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Heart Disease, Still a Major Cause of Death for Minority Males

Did you know that heart disease is still the leading cause of death for men in the United States? To make matters worse, heart disease disproportionately impacts African-American and Hispanic males at a higher rate than white men. According to the Centers for Disease Control and Prevention (CDC), about 6% of Hispanic men and 7.1% of African-American men have coronary heart disease (CDC 2021). Furthermore, almost half of the men who died suddenly from heart disease did not exhibit any warning signs or previous heart-related symptoms.

The American Heart Association reports heart disease kills more than 100,000 African-Americans each year (AHA 2020). Unfortunately, the AHA also reports most people are unaware of the signs and symptoms of a heart attack (AHA 2020). Recognizing the warning signs of a heart attack or stroke can save your life or someone else’s. So, let’s get familiar with the warning signs and symptoms of a heart attack and stroke.

Warning signs of a heart attack:

  • A feeling of uncomfortable pressure in the center of your chest

  • Squeezing-like sensations in the center of your chest (this feeling can last for a few minutes, go away, and come back)

  • Pain or numbness in one or both arms, the back, neck, jaw, or stomach

  • Sudden or frequent shortness of breath (with or without chest discomfort)

  • Breaking out in a cold sweat, nausea, or lightheadedness

  • Feeling extreme fatigue like you want to take a nap

  • Shortness of breath, sudden or unexplained jaw pain, nausea, and vomiting, which may feel like indigestion

If you or a loved one experiences any of these signs or symptoms, it is important to first call 911. Then, get a baby aspirin and chew it. If possible, put the broken aspirin right under the tongue, which can help with allowing the aspirin to enter the blood stream quicker.

Warning signs of a stroke:

  • Getting a sudden or severe headache, which feels different from any headache you have had in the past

  • Confusion, having trouble speaking, or having problems understanding what someone else is saying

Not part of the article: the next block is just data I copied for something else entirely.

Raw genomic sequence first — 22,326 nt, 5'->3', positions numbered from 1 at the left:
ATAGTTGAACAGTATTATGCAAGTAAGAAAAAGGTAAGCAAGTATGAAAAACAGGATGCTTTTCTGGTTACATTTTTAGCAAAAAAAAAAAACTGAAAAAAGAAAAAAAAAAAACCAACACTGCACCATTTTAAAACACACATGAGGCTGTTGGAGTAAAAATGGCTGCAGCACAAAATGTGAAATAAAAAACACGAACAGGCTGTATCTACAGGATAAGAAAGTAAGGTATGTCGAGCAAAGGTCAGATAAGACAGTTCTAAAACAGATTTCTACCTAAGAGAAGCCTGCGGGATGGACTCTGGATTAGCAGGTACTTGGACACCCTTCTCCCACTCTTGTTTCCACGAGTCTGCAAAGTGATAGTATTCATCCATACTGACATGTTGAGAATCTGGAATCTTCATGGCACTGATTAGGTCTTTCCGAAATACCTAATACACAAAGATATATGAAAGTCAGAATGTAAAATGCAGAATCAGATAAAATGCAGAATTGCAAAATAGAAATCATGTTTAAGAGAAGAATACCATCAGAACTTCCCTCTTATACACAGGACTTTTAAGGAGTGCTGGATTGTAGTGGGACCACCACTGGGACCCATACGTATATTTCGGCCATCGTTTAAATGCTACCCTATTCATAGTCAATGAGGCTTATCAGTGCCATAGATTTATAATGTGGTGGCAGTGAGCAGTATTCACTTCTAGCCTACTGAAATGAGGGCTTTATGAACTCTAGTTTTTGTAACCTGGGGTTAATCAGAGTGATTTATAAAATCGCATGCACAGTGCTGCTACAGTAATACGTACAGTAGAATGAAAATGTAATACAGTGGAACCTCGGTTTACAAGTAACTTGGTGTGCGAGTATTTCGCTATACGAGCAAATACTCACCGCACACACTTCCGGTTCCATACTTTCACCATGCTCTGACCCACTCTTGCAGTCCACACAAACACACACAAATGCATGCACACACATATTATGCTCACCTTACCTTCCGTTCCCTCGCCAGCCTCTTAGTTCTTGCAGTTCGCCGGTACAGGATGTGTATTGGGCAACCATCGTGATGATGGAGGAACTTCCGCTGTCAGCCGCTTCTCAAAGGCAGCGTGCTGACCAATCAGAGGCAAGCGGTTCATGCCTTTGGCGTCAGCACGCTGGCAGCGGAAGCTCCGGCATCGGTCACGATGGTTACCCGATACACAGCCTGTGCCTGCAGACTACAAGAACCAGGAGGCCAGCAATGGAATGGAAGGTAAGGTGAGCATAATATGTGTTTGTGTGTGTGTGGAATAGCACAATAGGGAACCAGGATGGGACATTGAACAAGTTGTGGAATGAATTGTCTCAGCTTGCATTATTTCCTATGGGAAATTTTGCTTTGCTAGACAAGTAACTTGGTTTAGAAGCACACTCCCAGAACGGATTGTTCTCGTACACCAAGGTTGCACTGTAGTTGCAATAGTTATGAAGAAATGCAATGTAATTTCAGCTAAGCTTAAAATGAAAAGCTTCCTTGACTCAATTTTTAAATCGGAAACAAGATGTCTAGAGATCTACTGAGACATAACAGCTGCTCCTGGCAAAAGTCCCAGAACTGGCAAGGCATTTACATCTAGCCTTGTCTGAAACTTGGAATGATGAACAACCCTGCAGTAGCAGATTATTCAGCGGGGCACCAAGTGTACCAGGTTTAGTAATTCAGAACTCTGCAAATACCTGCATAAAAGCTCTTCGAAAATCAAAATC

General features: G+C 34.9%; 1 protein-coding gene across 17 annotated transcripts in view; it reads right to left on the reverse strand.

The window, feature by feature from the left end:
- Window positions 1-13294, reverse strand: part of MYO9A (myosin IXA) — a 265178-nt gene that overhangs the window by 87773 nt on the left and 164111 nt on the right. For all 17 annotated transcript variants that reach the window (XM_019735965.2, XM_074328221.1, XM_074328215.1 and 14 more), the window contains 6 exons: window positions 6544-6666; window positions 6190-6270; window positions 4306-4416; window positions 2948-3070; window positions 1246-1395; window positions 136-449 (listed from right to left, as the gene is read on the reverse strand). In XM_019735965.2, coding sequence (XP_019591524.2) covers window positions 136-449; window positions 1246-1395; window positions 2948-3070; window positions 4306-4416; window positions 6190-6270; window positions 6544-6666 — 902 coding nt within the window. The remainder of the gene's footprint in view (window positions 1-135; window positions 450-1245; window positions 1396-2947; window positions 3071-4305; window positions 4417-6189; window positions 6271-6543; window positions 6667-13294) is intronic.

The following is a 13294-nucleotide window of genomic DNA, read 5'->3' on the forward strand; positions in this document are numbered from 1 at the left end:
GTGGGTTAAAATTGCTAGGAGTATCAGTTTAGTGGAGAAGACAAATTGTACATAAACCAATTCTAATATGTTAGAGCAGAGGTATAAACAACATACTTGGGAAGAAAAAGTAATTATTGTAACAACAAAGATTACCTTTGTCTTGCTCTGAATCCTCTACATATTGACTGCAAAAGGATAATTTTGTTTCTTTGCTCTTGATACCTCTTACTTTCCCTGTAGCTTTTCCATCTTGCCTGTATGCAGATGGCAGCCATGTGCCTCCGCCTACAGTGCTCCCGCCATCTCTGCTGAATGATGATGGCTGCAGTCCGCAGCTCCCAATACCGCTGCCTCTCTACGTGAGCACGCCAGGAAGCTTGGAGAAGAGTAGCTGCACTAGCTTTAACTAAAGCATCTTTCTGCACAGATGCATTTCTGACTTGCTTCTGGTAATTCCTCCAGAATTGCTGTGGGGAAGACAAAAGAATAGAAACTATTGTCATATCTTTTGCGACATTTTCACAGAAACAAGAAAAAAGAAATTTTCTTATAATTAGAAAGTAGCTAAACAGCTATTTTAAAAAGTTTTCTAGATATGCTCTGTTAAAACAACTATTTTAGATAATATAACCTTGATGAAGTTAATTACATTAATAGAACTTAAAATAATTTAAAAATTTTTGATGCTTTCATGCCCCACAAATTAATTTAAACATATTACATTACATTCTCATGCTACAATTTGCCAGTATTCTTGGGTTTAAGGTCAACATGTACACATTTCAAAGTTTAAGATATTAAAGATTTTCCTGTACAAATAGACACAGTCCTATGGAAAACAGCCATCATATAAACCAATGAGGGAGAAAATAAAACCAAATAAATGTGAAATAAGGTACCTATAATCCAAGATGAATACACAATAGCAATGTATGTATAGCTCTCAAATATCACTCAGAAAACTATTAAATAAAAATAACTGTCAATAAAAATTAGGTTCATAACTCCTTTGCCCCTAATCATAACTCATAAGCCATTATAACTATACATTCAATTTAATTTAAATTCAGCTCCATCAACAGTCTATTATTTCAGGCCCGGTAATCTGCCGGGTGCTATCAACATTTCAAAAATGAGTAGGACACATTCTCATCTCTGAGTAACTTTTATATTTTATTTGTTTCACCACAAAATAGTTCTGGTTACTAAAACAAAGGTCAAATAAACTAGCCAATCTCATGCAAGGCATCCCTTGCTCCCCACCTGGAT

• Sudden numbness or weakness in the face, arm, or leg, which may be present on one side

  • Having difficulty seeing in one or both eyes

  • Problems walking

  • Sudden dizziness or loss of balance or coordination

  • Loss of consciousness

If you notice any of these signs or symptoms for you or someone else, dial 911 immediately. The quicker you or someone else gets help, can be the difference between life and death.

Risk Factors for heart disease and stroke

Having high blood pressure is a major risk factor for heart disease and stroke. If you or a loved one has a medical history of high blood pressure or elevated cholesterol levels, you may be at a higher risk of having heart disease. Also, being overweight, having diabetes, prediabetes, smoking, and being physically inactive are also risk factors.

Having heart disease can increase the chances that your condition will get worse and possibly cause a heart attack, stroke, or other serious heart-related conditions. Thankfully, there are several medications available to treat heart disease and high cholesterol. However, all medications have side effects. Making long-term dietary and lifestyle changes that include reducing salt, increasing physical activity, eating less red meat and fatty foods have proven to be successful modifications to decrease your chances of having a heart attack or stroke.

One of the most important things you can do to protect your heart is to become familiar with the symptoms of a heart attack and stroke. More importantly, make sure you schedule an annual physical exam with your primary care doctor, to determine if you have a family history of heart disease, stroke, or heart attacks. Knowing your family history is important because you can take measures early in life to prevent having heart-related problems down the road. Finally, regular exercise and eating a plant-based diet, and including fruit and many colorful vegetables are one of the best things you can do to keep your heart working well.

Remember, heart disease is preventable. Learn how you can protect your heart with some of the resources provided below.

Be well!

Keep High Blood Pressure Under Control - Keep High Blood Pressure Under Control | NHLBI, NIH


American Heart Association. (2022). African Americans and Heart Disease, Stroke. Retrieved from:

American Heart Association. (2020). Heart Disease Risk Profiles differ Widely among African Americans, Blacks from the Caribbean and African Immigrants.

Centers for Disease Control and Prevention (CDC). (2021). Men and Heart Disease Fact Sheet. Retrieved from:

Disclosure: (I am a writer and editor for the National Institutes of Health. Information contained in this blog post are not associated with my role at the NIH).


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